Be a wise consumer of food, nutrition information
Wednesday, September 6, 2017
Dear Readers: I am committed to providing you the best scientific answers to the questions you ask about diet and nutrition. I admit that with all my experience and training, at times, I struggle to sort out the scientific information from the marketing claims and testimonials about new food and beverage products, diet plans, dietary supplements and approaches to eating healthy. It’s got to be confusing to you. Ultimately it’s up to you — along with your family, doctor, registered dietitian nutritionist (RDN) or trusted friend — to decide how the information applies to your life.
My job is a lot tougher today than when I wrote my first column in 1986. You had very little access to nutrition information. At that time the experts were considered the gatekeepers of information and we debated the evidence at meetings and in journals before making pronouncements. Now the results of the smallest study — yet to be replicated — may reach your ears or eyes as proven fact through a blog, a TV or radio or other media program.
A colleague sent me a paper with the title “Researchers: Too much information can be a good thing.” I almost cried. Really? At least the authors acknowledged that TMI — yes they have an abbreviation for “too much information” — can be a serious problem for health care providers.
It turns out that the headline was a bit misleading. The article was about researchers who studied the behaviors of patients responding to the information given by their health care provider. Did the doctor or RDN give them two or three specific recommendations or did the provider give them all the options available to prevent or treat their condition like high blood pressure or diabetes? Not surprisingly, the researchers found that the best number of health behaviors to recommend to a patient, at one time, is dependent on the goal of the intervention.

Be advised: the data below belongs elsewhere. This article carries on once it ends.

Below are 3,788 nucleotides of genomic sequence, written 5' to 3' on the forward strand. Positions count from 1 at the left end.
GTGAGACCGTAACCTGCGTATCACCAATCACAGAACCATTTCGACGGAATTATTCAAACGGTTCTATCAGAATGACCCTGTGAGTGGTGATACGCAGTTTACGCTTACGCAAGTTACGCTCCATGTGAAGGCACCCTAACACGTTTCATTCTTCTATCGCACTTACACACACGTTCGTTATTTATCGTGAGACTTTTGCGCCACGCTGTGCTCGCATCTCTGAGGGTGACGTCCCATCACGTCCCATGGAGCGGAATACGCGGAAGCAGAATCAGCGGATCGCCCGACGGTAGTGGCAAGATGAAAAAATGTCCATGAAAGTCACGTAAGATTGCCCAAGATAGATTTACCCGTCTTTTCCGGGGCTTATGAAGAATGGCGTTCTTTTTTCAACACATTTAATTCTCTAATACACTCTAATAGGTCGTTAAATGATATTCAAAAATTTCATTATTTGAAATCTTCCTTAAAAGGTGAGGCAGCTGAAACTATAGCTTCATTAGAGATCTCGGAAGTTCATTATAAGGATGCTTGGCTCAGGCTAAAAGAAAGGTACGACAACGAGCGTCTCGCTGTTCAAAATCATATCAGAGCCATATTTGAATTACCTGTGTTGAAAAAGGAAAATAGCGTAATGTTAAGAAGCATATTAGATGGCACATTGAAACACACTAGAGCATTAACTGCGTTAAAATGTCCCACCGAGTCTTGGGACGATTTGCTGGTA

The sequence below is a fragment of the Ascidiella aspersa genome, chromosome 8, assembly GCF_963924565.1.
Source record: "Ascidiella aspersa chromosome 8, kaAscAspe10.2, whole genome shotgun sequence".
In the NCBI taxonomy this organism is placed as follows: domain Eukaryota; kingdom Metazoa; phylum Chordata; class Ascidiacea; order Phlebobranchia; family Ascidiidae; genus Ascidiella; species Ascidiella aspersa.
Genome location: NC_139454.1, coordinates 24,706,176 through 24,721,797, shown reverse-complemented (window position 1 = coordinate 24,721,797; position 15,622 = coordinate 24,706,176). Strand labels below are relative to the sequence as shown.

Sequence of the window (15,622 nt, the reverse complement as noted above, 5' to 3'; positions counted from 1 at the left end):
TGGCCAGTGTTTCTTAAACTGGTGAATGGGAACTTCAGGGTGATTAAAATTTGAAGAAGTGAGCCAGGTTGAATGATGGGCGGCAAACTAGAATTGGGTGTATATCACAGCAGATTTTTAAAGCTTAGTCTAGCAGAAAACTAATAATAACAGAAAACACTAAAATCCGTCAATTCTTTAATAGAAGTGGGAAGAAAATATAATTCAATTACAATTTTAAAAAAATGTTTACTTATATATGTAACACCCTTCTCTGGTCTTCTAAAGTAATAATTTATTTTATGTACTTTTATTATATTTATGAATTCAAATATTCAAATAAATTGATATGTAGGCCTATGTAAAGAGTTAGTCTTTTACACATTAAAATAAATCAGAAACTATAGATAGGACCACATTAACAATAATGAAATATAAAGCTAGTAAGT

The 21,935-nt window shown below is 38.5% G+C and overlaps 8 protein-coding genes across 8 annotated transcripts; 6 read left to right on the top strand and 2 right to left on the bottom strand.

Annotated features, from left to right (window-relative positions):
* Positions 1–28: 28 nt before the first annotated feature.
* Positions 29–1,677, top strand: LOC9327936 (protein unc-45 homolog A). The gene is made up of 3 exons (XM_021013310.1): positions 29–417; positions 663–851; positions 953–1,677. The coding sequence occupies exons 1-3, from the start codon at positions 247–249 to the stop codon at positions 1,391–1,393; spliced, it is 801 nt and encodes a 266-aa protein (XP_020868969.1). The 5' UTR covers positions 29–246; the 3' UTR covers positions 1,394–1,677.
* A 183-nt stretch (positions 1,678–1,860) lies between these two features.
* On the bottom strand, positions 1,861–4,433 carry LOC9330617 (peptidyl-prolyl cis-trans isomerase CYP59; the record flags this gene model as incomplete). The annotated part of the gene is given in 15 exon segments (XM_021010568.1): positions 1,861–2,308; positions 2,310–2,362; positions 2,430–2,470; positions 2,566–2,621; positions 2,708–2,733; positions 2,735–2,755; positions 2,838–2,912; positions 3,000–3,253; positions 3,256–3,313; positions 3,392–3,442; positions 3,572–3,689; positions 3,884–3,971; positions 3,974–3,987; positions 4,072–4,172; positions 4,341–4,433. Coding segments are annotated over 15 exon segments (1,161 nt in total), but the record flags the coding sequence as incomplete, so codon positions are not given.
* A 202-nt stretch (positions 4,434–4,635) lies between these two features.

OK, so if my goal is to help a patient manage his blood pressure using lifestyle strategies I briefly lay out all the options — lose weight if overweight, don’t use tobacco or e-cigarettes, be physically active, follow the DASH eating plan and take prescribed medicine as directed. Then I ask the patient to pick a behavior he is confident he can do. So, in that case, giving the patient too much information is better than me just telling the patient what to do because he is more likely to see some results if he identifies the behavior he will try to change.
In our practice, we like to have patients set a SMART goal based on the known ways lifestyle can improve blood pressure. When the patient selects following the DASH, we will explore the food strategies that can lower blood pressure. They include eating more fruits and vegetables and less meat; consume some low-fat dairy; if you use a lot of salt or salt-containing foods, eat less of them. If you drink alcohol, consume no more than two drinks for men and one for women a day. A drink is 12 ounces of beer or 5 ounces of wine or 1.5 ounces of distilled spirits.
Most patients will see their blood pressure go down the fastest by losing some weight. But it takes doing all these eating behaviors every day to effectively manage systolic blood pressure (top number). Most people can’t do that overnight, but each change contributes to lowering blood pressure.
A SMART goal is Specific, Measurable, Attainable, Realistic and Timely/Trackable. As an example, “for the next seven days, I will eat a piece of fruit for my morning snack.” Hopefully by the end of the week, that behavior will be a habit and the person can add a new SMART goal. Research tells us that success in changing one behavior at a time leads to sustainable changes. For those who work at it and learn to follow DASH most days of the week, they may find they can reduce or eliminate their blood pressure medicines.
I give my patients “too much information” to remember so it’s imperative that I give them a handout. Do yourself a favor: if your provider doesn’t offer you a handout with all your options, ask for one. As for that headline, “Too much information can be a good thing,” be a wise consumer of food and nutrition information. It may be entertaining to read or even try the diets of the celebrities or products touted by experts in infomercials. But you will get bigger dividends if you start with what the scientists know works for most people and see how it applies to you.
Professor emeritus Kathy Kolasa, a registered dietitian nutritionist and Ph.D., is an Affiliate Professor in the Brody School of Medicine at ECU. Contact her at firstname.lastname@example.org.